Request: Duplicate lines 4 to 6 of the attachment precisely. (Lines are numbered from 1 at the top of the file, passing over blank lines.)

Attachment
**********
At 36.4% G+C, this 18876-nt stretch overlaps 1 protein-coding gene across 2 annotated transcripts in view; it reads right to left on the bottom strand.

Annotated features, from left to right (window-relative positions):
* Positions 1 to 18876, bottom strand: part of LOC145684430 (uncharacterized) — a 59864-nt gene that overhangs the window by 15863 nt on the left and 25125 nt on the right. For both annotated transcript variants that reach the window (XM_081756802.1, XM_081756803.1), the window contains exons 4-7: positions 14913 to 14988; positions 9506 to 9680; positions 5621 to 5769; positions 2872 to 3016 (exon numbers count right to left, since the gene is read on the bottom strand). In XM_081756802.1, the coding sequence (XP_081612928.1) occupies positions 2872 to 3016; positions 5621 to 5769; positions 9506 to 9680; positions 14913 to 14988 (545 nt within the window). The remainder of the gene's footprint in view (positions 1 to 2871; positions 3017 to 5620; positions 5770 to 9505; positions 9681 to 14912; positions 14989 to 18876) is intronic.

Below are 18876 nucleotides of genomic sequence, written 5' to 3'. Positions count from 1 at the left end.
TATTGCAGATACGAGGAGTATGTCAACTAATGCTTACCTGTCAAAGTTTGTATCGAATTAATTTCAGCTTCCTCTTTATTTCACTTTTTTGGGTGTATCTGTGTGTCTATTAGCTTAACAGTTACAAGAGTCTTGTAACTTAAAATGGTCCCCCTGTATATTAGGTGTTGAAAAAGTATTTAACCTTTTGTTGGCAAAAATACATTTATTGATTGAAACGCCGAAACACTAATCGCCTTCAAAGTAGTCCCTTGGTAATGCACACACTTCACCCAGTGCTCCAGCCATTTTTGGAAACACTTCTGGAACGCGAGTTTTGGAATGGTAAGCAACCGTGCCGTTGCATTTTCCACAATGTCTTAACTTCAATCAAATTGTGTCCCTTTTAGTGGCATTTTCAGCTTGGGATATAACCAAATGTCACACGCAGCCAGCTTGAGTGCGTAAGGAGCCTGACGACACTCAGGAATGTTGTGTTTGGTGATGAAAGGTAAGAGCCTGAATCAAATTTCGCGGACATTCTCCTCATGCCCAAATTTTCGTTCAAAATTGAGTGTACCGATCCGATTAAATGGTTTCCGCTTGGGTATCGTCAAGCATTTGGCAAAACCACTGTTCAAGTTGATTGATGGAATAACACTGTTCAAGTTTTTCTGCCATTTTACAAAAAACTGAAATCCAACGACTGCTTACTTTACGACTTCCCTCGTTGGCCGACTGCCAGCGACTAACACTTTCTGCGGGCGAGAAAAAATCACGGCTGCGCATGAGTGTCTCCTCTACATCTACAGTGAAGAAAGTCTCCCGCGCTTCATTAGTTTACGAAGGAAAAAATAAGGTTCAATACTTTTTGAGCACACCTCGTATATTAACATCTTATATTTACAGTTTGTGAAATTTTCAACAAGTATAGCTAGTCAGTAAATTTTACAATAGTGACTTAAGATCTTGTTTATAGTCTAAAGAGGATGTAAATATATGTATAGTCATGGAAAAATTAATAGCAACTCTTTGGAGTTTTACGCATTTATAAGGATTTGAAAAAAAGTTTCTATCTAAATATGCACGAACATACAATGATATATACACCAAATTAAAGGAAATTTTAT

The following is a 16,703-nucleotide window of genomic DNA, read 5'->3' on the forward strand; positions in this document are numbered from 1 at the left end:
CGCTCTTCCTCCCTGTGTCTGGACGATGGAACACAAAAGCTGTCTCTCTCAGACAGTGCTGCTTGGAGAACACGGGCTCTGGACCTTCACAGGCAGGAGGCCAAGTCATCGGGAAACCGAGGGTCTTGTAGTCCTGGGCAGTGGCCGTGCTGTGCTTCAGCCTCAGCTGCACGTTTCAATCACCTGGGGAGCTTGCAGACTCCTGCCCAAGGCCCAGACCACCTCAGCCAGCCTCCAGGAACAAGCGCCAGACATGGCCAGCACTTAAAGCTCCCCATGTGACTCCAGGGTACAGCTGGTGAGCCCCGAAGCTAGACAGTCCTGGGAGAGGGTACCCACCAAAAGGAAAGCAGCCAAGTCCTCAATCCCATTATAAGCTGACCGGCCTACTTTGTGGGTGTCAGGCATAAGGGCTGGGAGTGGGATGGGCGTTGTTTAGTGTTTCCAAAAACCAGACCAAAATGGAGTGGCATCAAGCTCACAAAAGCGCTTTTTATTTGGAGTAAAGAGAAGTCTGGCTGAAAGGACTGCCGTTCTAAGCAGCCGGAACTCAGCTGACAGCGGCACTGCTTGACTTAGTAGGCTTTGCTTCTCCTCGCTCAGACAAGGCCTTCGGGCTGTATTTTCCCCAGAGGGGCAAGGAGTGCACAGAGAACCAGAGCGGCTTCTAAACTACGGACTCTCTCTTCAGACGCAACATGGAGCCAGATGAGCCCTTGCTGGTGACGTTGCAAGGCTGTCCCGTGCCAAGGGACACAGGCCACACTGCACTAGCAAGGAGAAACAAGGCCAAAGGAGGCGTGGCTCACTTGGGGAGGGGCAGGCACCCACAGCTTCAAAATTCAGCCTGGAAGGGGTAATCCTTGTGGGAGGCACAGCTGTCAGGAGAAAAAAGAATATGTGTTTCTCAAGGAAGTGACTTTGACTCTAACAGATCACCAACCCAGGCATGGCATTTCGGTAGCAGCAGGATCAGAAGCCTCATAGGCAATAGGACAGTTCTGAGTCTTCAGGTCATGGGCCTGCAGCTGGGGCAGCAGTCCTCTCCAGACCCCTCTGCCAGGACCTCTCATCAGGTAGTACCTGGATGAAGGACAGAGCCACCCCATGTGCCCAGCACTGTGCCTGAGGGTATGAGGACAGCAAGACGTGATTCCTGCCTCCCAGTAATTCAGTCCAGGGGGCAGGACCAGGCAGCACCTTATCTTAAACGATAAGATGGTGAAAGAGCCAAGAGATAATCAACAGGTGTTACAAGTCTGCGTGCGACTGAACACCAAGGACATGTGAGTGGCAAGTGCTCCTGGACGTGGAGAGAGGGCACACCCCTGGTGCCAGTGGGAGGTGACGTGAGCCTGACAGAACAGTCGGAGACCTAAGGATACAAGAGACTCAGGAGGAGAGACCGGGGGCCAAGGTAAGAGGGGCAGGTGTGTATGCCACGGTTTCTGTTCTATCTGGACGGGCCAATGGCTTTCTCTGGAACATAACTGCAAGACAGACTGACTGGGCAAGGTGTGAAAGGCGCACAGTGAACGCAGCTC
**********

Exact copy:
Below are 18876 nucleotides of genomic sequence, written 5' to 3'. Positions count from 1 at the left end.
TATTGCAGATACGAGGAGTATGTCAACTAATGCTTACCTGTCAAAGTTTGTATCGAATTAATTTCAGCTTCCTCTTTATTTCACTTTTTTGGGTGTATCTGTGTGTCTATTAGCTTAACAGTTACAAGAGTCTTGTAACTTAAAATGGTCCCCCTGTATATTAGGTGTTGAAAAAGTATTTAACCTTTTGTTGGCAAAAATACATTTATTGATTGAAACGCCGAAACACTAATCGCCTTCAAAGTAGTCCCTTGGTAATGCACACACTTCACCCAGTGCTCCAGCCATTTTTGGAAACACTTCTGGAACGCGAGTTTTGGAATGGTAAGCAACCGTGCCGTTGCATTTTCCACAATGTCTTAACTTCAATCAAATTGTGTCCCTTTTAGTGGCATTTTCAGCTTGGGATATAACCAAATGTCACACGCAGCCAGCTTGAGTGCGTAAGGAGCCTGACGACACTCAGGAATGTTGTGTTTGGTGATGAAAGGTAAGAGCCTGAATCAAATTTCGCGGACATTCTCCTCATGCCCAAATTTTCGTTCAAAATTGAGTGTACCGATCCGATTAAATGGTTTCCGCTTGGGTATCGTCAAGCATTTGGCAAAACCACTGTTCAAGTTGATTGATGGAATAACACTGTTCAAGTTTTTCTGCCATTTTACAAAAAACTGAAATCCAACGACTGCTTACTTTACGACTTCCCTCGTTGGCCGACTGCCAGCGACTAACACTTTCTGCGGGCGAGAAAAAATCACGGCTGCGCATGAGTGTCTCCTCTACATCTACAGTGAAGAAAGTCTCCCGCGCTTCATTAGTTTACGAAGGAAAAAATAAGGTTCAATACTTTTTGAGCACACCTCGTATATTAACATCTTATATTTACAGTTTGTGAAATTTTCAACAAGTATAGCTAGTCAGTAAATTTTACAATAGTGACTTAAGATCTTGTTTATAGTCTAAAGAGGATGTAAATATATGTATAGTCATGGAAAAATTAATAGCAACTCTTTGGAGTTTTACGCATTTATAAGGATTTGAAAAAAAGTTTCTATCTAAATATGCACGAACATACAATGATATATACACCAAATTAAAGGAAATTTTAT

The following is a 16,703-nucleotide window of genomic DNA, read 5'->3' on the forward strand; positions in this document are numbered from 1 at the left end: